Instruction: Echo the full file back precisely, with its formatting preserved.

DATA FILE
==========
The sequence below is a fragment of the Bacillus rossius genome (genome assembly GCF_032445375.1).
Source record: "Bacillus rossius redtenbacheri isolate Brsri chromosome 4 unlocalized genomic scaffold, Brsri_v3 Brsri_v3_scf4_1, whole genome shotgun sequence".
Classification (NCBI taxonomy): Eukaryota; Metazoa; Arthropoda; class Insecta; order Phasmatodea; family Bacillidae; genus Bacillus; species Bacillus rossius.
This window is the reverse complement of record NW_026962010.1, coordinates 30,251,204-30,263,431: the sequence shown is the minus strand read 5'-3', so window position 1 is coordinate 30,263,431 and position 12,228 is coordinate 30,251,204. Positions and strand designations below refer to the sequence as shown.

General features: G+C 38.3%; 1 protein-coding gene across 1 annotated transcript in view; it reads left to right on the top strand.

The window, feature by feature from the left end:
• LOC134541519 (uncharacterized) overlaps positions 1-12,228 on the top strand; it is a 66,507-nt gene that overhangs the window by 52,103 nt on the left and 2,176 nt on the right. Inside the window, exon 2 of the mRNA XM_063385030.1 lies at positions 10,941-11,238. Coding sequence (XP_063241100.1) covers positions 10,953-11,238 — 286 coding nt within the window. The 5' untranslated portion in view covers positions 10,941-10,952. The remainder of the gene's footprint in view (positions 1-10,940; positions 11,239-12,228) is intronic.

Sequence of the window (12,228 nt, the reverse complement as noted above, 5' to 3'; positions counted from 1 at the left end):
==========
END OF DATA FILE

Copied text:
The sequence below is a fragment of the Bacillus rossius genome (genome assembly GCF_032445375.1).
Source record: "Bacillus rossius redtenbacheri isolate Brsri chromosome 4 unlocalized genomic scaffold, Brsri_v3 Brsri_v3_scf4_1, whole genome shotgun sequence".
Classification (NCBI taxonomy): Eukaryota; Metazoa; Arthropoda; class Insecta; order Phasmatodea; family Bacillidae; genus Bacillus; species Bacillus rossius.
This window is the reverse complement of record NW_026962010.1, coordinates 30,251,204-30,263,431: the sequence shown is the minus strand read 5'-3', so window position 1 is coordinate 30,263,431 and position 12,228 is coordinate 30,251,204. Positions and strand designations below refer to the sequence as shown.

General features: G+C 38.3%; 1 protein-coding gene across 1 annotated transcript in view; it reads left to right on the top strand.

The window, feature by feature from the left end:
• LOC134541519 (uncharacterized) overlaps positions 1-12,228 on the top strand; it is a 66,507-nt gene that overhangs the window by 52,103 nt on the left and 2,176 nt on the right. Inside the window, exon 2 of the mRNA XM_063385030.1 lies at positions 10,941-11,238. Coding sequence (XP_063241100.1) covers positions 10,953-11,238 — 286 coding nt within the window. The 5' untranslated portion in view covers positions 10,941-10,952. The remainder of the gene's footprint in view (positions 1-10,940; positions 11,239-12,228) is intronic.

Sequence of the window (12,228 nt, the reverse complement as noted above, 5' to 3'; positions counted from 1 at the left end):